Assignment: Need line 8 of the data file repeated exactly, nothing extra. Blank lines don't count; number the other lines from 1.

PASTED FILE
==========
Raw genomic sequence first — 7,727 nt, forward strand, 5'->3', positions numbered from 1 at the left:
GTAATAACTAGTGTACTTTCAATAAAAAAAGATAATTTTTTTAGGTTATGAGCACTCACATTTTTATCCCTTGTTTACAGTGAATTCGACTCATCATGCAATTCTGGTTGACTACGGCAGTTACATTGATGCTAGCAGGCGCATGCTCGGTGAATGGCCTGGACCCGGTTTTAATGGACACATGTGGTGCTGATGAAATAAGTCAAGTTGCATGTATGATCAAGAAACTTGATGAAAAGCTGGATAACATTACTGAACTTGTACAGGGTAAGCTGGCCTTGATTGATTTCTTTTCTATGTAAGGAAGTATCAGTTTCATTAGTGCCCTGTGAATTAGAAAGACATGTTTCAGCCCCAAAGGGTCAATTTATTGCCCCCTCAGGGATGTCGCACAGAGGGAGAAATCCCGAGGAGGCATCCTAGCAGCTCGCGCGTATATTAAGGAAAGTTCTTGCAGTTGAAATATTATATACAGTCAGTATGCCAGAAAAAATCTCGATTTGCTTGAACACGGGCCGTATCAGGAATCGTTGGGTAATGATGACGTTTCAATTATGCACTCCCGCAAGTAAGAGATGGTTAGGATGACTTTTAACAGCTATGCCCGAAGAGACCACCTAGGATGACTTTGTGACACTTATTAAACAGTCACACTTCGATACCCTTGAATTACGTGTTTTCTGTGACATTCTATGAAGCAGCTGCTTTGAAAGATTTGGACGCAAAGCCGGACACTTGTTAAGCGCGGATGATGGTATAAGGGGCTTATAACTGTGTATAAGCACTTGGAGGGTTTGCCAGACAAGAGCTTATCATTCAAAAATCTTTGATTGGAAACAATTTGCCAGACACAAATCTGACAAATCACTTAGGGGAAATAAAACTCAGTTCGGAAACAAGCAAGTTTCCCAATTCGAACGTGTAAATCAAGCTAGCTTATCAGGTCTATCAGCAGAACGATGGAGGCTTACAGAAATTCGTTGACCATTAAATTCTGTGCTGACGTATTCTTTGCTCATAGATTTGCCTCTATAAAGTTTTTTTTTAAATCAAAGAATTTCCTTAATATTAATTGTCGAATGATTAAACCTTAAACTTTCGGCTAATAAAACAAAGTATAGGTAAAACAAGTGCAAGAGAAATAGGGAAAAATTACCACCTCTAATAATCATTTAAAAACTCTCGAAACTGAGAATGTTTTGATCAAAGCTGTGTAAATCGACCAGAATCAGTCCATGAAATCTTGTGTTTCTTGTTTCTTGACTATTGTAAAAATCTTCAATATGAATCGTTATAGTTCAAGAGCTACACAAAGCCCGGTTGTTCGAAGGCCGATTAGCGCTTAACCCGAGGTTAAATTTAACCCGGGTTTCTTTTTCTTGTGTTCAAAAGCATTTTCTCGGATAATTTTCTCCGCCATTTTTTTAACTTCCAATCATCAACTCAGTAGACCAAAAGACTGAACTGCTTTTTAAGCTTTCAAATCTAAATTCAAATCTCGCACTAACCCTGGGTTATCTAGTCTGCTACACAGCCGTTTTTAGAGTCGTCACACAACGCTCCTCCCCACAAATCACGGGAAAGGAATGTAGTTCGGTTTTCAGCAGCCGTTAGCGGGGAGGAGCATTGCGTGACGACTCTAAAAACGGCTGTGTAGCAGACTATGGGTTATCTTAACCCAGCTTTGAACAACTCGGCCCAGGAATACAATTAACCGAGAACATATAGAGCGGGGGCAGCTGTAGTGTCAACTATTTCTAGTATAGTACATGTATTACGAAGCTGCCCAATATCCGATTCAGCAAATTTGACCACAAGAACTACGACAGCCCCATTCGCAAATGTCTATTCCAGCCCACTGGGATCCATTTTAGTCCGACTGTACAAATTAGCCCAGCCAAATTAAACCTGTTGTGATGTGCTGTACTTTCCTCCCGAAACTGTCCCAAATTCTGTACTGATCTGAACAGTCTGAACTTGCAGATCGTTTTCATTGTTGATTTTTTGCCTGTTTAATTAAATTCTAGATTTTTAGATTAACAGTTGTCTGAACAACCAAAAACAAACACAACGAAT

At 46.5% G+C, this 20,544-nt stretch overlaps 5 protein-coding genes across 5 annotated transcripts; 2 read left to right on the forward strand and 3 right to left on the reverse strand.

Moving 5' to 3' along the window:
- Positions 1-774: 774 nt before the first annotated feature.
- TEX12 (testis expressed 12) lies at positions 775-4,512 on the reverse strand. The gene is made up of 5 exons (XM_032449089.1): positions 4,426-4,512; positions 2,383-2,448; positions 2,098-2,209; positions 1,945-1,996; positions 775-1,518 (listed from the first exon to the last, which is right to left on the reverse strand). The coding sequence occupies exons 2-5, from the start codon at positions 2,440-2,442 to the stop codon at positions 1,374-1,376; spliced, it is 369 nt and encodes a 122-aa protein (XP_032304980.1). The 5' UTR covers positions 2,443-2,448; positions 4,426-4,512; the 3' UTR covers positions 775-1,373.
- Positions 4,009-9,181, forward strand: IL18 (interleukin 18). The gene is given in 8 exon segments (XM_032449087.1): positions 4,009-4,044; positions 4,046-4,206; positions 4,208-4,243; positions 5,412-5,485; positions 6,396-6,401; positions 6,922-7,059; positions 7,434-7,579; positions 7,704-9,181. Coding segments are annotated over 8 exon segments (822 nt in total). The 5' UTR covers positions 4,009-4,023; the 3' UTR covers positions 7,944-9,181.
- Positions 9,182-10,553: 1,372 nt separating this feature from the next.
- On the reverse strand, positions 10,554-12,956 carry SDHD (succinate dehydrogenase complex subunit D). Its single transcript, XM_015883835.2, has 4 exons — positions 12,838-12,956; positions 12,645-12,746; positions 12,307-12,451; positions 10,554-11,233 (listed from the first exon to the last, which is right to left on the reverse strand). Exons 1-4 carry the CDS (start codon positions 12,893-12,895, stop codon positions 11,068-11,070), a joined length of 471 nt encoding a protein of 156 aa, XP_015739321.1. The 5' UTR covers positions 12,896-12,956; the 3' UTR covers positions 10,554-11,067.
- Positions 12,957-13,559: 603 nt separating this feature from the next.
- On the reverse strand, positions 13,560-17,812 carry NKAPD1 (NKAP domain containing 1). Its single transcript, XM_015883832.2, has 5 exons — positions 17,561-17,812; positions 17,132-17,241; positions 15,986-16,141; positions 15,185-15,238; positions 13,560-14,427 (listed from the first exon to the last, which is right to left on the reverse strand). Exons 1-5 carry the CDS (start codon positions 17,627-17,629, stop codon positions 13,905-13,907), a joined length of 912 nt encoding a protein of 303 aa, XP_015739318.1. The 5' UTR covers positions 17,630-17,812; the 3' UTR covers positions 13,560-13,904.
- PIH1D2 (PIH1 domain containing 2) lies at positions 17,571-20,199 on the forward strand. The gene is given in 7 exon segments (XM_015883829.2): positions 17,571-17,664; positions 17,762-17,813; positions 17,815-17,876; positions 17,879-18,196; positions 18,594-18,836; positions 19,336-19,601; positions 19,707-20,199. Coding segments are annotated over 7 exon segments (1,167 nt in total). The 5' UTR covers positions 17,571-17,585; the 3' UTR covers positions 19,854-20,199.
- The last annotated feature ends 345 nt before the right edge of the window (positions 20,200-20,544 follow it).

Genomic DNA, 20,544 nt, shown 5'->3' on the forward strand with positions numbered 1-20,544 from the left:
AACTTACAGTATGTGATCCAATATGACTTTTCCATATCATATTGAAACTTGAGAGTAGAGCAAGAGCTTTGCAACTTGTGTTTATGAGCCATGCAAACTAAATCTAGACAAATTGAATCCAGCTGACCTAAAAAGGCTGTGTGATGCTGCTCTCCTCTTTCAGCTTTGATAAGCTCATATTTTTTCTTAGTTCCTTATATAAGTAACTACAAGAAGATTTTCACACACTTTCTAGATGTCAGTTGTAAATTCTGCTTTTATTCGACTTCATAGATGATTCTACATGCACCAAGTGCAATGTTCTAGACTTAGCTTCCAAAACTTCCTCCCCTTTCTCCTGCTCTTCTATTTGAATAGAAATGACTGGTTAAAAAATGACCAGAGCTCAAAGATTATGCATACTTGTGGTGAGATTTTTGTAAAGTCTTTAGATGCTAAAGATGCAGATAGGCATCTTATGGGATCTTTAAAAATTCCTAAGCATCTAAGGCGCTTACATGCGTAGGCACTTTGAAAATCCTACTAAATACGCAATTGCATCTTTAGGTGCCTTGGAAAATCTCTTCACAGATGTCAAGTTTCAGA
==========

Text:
- Positions 9,182-10,553: 1,372 nt separating this feature from the next.